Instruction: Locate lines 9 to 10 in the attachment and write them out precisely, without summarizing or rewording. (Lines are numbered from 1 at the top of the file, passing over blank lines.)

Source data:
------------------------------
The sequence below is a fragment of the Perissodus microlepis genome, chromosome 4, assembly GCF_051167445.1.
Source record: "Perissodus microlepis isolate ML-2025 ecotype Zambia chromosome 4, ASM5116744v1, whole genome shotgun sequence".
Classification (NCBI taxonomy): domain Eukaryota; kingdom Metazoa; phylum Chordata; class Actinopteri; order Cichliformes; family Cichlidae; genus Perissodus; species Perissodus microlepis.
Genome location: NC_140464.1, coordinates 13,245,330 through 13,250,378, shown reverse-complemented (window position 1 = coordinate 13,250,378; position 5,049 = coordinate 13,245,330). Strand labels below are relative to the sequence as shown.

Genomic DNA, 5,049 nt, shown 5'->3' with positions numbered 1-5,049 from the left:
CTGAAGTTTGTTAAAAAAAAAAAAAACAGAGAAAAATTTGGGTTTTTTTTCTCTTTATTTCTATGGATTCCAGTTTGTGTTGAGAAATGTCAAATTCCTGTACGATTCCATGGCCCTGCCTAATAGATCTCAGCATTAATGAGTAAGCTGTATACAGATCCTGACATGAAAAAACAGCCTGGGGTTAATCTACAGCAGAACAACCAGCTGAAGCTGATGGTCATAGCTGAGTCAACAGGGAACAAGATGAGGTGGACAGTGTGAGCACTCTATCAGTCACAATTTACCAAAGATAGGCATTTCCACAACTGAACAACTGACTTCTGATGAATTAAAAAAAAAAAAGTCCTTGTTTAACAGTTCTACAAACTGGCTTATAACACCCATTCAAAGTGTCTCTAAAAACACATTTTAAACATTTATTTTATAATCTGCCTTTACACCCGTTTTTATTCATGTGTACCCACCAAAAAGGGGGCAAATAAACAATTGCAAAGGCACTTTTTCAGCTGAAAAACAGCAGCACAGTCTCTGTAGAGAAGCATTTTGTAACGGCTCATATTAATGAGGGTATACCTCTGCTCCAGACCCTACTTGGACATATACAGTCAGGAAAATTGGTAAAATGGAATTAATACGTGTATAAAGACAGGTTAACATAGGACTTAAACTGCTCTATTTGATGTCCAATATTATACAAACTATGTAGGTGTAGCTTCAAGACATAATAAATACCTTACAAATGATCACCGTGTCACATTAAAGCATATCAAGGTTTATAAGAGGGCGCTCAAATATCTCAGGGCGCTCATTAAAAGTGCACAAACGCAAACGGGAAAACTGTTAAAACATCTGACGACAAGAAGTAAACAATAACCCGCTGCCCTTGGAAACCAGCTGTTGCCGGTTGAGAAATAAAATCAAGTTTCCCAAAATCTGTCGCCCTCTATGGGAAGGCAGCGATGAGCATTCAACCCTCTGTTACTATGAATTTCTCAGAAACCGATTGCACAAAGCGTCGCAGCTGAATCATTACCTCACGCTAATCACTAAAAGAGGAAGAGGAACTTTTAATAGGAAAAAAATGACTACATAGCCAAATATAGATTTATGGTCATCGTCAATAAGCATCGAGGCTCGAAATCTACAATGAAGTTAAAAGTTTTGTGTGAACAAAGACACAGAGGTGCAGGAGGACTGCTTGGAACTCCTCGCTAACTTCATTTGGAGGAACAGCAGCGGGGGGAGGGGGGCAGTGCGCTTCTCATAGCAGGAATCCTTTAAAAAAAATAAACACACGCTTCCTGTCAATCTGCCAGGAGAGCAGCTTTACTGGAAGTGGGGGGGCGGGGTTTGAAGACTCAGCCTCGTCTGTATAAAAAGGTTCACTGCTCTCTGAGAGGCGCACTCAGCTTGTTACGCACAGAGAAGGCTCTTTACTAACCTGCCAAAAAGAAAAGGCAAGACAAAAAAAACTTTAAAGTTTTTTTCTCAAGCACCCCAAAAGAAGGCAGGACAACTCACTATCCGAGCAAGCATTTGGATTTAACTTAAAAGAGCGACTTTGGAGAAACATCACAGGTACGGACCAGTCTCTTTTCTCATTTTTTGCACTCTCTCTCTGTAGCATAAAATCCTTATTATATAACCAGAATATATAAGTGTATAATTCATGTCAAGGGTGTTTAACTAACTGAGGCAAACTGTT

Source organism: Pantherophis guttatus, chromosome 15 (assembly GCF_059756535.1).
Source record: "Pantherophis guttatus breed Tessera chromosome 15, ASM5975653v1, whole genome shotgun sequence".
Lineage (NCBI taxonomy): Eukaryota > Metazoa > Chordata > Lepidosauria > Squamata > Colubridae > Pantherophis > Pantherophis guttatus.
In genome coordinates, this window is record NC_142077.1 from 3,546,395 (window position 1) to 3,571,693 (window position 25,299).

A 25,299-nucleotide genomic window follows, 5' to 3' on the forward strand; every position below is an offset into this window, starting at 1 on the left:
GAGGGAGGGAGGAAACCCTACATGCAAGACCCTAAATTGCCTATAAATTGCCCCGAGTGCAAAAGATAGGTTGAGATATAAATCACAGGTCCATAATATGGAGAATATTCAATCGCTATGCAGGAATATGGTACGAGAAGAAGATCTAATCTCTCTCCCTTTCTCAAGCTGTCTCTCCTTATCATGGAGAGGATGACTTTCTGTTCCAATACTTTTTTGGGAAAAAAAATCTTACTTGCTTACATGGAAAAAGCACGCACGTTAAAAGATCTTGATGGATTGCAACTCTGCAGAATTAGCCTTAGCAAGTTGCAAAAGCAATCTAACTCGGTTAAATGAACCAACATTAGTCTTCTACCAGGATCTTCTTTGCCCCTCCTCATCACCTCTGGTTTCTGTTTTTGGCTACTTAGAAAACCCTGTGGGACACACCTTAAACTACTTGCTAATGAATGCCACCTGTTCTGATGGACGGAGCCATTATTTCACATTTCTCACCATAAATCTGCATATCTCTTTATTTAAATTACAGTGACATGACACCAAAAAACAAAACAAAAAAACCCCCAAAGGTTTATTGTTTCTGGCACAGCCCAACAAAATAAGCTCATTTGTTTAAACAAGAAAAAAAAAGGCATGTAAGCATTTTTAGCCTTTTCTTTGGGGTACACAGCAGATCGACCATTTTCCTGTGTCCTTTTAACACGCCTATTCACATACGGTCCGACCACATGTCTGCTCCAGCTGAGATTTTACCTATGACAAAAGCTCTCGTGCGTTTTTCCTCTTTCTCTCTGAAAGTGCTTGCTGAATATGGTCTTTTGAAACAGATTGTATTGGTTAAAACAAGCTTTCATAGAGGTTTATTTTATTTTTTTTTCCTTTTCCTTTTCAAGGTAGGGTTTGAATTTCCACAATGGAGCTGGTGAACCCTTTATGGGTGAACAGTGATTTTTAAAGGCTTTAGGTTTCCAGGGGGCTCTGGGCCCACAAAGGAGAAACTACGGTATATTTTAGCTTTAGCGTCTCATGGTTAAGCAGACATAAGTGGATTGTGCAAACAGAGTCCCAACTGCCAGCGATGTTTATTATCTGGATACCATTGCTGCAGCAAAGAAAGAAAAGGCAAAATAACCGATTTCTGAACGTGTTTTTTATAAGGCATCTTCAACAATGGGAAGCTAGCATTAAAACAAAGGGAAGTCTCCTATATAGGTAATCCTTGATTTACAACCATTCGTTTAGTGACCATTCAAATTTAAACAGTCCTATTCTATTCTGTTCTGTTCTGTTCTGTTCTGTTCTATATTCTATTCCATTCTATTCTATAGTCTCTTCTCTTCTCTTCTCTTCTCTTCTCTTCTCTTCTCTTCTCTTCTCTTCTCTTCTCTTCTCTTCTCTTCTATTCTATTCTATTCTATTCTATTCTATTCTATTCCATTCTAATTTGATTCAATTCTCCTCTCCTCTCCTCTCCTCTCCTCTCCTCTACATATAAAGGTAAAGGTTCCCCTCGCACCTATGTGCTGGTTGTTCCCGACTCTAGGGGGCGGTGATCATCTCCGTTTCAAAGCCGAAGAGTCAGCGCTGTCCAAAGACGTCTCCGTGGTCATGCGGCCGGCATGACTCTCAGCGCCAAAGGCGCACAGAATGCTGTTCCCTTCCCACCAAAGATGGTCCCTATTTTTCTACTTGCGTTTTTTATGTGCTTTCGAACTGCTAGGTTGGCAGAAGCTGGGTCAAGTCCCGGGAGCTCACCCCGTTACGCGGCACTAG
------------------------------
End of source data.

Lineage (NCBI taxonomy): Eukaryota > Metazoa > Chordata > Lepidosauria > Squamata > Colubridae > Pantherophis > Pantherophis guttatus.
In genome coordinates, this window is record NC_142077.1 from 3,546,395 (window position 1) to 3,571,693 (window position 25,299).